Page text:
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Posted at 4:00 PM ET, 01/28/2011

Friday question

By Jennifer Rubin

The president delivered his State of the Union Address, and Rep. Paul Ryan (R-Wisc.) gave the Republicans' response. Which do you think was most effective, and why?

I will select one pro-Obama comment and one pro-Ryan comment to discuss on Monday. Remember, all answers must be in by 6 p.m. ET on Sunday.

By Jennifer Rubin  | January 28, 2011; 4:00 PM ET
Categories:  Friday question  
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Comments

I enjoyed the part where Ryan defended entitlements as anchored in the founders' wisdom, part of the spirit of the Declaration of Independence and in the words of the Constitution.

Posted by: thetruth2011 | January 28, 2011 4:18 PM | Report abuse

Since my comment doesn't quite fit Jennifer's full rules governing today's Friday question, it probably won't and shouldn't be discussed. But in light of the happenings overseas I will amend my previous take by saying that President Obama's SOTU speech and Representative Ryan's response to it were both finished and forgotten in Washington, D.C. within 46 hours.

Posted by: aardunza | January 28, 2011 4:45 PM | Report abuse

May I post a comment that is not in line with your contest?

I liked the speeches. Both men made a good case for the advantages of their philosophy of government. The President spoke of investments in infrastructure and education, to show how the government can enable prosperity and improve our competitiveness. The congressman spoke about limiting our government and the capabilities of free when the government is neither intrusive nor takes too much out of their pockets.

The problem is that neither man would address the upside of the opposing view nor the downsides of their own convictions.

President Obama spoke neither about how the private sector is going to help us out of this, nor about how the people who always want more government "investment" are unlikely to reform the popular programs that are drowning us.

Congressman Ryan spoke neither about how the government can and must do things the private sector cannot, nor about how those who strongly favor the free market and individual initiative are unlikely to address challenges such as increasing income inequality or state-sponsored capitalism in China.

Both of these men, intelligent and reasonable public servants, believe we should have a "debate" about the choices we are to make, yet neither want to actually engage in a productive and valuable argument. If the State of the Union and the Response are not the venue, fine. Then what is?

- Ed Lyons (Boston, MA)

Posted by: edfactor | January 28, 2011 6:04 PM | Report abuse

@aardunza: Spot on!

The east coast storm and the events in Tunisia and Egypt have quickly moved the two speeches into the yesterday's-news dustbin.

I hope those still without electricity on the east coast have warm places to stay until power is restored.

As for Tunisia and Egypt, I hope for as calm a resolution through these historic times as is feasible.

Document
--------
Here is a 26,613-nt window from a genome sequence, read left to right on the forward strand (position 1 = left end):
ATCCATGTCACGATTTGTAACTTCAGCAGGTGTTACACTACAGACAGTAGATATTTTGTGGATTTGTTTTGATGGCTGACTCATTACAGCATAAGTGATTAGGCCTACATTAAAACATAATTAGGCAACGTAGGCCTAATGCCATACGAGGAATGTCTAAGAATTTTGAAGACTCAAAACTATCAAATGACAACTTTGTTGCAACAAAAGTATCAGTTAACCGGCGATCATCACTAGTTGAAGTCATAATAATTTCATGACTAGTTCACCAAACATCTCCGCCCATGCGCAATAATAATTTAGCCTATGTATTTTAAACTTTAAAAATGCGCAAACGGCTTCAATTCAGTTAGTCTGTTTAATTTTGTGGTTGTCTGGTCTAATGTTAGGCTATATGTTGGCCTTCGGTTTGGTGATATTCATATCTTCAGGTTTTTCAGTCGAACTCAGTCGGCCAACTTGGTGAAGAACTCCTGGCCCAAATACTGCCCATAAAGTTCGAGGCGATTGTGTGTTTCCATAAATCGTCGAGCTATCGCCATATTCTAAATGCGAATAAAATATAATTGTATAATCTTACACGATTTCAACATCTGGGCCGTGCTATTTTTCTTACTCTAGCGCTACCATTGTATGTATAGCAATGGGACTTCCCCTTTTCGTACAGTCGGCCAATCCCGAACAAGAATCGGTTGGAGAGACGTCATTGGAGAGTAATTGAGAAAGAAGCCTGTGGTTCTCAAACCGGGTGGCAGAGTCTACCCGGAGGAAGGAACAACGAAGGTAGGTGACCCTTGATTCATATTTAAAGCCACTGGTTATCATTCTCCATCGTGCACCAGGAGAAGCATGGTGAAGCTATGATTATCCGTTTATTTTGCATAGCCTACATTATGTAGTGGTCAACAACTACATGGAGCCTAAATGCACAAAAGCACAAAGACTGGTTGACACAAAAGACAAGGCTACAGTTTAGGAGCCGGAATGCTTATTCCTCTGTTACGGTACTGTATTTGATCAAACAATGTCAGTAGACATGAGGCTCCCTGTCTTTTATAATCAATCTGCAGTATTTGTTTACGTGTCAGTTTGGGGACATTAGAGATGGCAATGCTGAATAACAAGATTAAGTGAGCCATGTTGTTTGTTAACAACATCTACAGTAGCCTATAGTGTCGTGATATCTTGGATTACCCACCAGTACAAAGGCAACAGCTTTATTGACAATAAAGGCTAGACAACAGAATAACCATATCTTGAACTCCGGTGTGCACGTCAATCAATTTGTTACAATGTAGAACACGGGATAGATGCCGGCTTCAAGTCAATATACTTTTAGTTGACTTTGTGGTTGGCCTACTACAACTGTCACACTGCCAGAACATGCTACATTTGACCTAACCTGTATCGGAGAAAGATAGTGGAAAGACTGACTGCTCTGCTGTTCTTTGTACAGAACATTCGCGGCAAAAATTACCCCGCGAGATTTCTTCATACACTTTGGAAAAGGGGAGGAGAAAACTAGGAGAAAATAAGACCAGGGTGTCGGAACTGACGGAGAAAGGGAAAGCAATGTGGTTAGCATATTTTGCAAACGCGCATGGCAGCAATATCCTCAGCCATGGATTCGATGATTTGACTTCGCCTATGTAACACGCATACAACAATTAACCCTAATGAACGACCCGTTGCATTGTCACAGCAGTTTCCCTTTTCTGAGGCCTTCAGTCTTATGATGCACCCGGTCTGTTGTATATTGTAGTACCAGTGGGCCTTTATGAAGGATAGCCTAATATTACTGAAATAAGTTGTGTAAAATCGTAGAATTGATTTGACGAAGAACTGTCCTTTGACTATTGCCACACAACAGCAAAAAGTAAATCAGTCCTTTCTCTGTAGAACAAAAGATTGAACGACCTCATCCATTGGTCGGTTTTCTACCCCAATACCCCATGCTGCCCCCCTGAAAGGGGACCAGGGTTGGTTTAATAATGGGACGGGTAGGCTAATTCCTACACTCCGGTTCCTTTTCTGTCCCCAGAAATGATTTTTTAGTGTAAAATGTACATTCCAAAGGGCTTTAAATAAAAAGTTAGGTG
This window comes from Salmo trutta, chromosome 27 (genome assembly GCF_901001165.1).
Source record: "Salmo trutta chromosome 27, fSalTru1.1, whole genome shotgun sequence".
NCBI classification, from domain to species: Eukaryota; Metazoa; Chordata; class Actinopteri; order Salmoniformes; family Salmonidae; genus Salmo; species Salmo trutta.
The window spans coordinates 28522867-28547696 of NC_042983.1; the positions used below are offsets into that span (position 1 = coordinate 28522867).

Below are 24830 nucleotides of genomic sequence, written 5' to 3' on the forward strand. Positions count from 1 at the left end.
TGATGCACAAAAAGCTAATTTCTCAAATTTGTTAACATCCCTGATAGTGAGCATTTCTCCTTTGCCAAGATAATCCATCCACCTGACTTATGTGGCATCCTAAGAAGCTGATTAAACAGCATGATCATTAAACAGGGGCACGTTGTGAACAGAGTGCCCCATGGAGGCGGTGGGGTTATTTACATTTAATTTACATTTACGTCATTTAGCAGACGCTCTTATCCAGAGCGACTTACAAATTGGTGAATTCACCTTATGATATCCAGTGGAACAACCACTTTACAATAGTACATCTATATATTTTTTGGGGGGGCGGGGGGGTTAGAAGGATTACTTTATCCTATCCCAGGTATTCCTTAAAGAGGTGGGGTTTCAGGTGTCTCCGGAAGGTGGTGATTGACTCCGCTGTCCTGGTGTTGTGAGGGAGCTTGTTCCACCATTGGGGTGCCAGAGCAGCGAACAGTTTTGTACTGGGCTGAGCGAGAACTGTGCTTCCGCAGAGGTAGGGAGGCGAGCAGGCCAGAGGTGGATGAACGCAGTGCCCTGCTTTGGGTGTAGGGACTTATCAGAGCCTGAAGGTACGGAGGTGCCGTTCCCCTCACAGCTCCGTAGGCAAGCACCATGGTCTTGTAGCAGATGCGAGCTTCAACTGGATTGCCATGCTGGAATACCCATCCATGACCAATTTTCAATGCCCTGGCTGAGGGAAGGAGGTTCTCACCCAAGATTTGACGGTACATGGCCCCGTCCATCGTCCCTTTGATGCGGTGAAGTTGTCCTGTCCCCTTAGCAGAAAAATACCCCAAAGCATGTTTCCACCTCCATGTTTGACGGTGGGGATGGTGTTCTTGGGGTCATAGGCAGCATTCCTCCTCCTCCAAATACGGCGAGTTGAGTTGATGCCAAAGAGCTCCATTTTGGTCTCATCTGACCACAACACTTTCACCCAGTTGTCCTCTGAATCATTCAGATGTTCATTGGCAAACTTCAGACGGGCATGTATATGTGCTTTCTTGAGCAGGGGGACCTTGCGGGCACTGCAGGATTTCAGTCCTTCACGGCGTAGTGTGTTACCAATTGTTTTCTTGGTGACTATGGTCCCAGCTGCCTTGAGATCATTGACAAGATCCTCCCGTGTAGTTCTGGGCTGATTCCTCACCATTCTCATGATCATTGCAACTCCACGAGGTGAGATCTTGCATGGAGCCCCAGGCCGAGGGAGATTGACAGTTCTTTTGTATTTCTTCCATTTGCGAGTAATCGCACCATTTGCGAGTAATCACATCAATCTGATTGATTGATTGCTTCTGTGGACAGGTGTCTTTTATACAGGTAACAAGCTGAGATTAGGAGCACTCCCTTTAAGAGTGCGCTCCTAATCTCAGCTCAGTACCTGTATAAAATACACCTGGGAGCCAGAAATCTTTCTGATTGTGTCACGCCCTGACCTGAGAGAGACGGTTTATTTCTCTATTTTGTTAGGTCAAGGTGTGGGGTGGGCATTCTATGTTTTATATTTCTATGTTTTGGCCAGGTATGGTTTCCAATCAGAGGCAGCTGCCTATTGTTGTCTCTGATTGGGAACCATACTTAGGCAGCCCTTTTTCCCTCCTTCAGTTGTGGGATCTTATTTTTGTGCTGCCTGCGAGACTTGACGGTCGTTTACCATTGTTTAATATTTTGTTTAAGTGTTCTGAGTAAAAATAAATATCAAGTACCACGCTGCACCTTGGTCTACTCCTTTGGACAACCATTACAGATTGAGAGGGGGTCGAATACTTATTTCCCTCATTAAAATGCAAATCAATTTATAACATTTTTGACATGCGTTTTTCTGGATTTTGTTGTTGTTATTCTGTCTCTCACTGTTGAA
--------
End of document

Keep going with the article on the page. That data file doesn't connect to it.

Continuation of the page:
Posted by: MsJS | January 28, 2011 6:33 PM | Report abuse

Someone asked during this run-up-to-the-SOTU season what can you remember from other SOTUs.

For me all I can remember is they are all crammed packed with nauseating posturing and are for-Pete's-get-it-over-with long.

Other than that the only thing that I can remember is Joe Wilson blurting out "You lie," and Samuel Alito mouthing "that's not true."

Posted by: nvjma | January 28, 2011 7:19 PM | Report abuse

Michele Bachmann, because when was delivering her SOTU response, she noticed that spot on the wall over my left shoulder, just below the ceiling, where I screwed up the paint. She couldn't take her eyes off it the whole time!

Posted by: johnmarshall5446 | January 28, 2011 7:42 PM | Report abuse

The President’s speech was detached from the reality of foreign events -- about which he had little to say -- and domestic fiscal realities. Ryan rightly focused the nation’s finances, but it appears that Democrats plan is to let the Republicans propose solutions and then blame them for the consequences, real and imagined. Whether the Dem’s cynicism proves successful in the short term depends on their approach. The current trend is not sustainable, the question is whether Republicans can maintain the discipline required to change the trajectory. Ryan’s speech gave them the start and may prove seminal.

Posted by: SCMike1 | January 28, 2011 8:50 PM | Report abuse

I think Ryan's speech was far more effective, and this is coming from someone who had voted for Obama in 2008.

Obama's speech was filled with platitudes; how many times do we need to hear about green energy, research and development, high-speed rail, energy independence, etc. Our political leaders have been talking about this stuff for years with little to show for it. Also, Obama's speech was riddled with contradictions. All this new spending and we'll cut the deficit? New uniforms, equipment, and veteran's benefits for our troops but we'll cut the defense budget? And finally, the speech was awkwardly structured, going from general themes to a laundry list to general themes again.

In contrast, Ryan's speech was tightly structured, succinct, direct, and engaging. He got right to the heart of our fiscal problems, made a convincing case for real reform, and spoke with urgency and clarity. There's no wonder why he's a rising star for the GOP.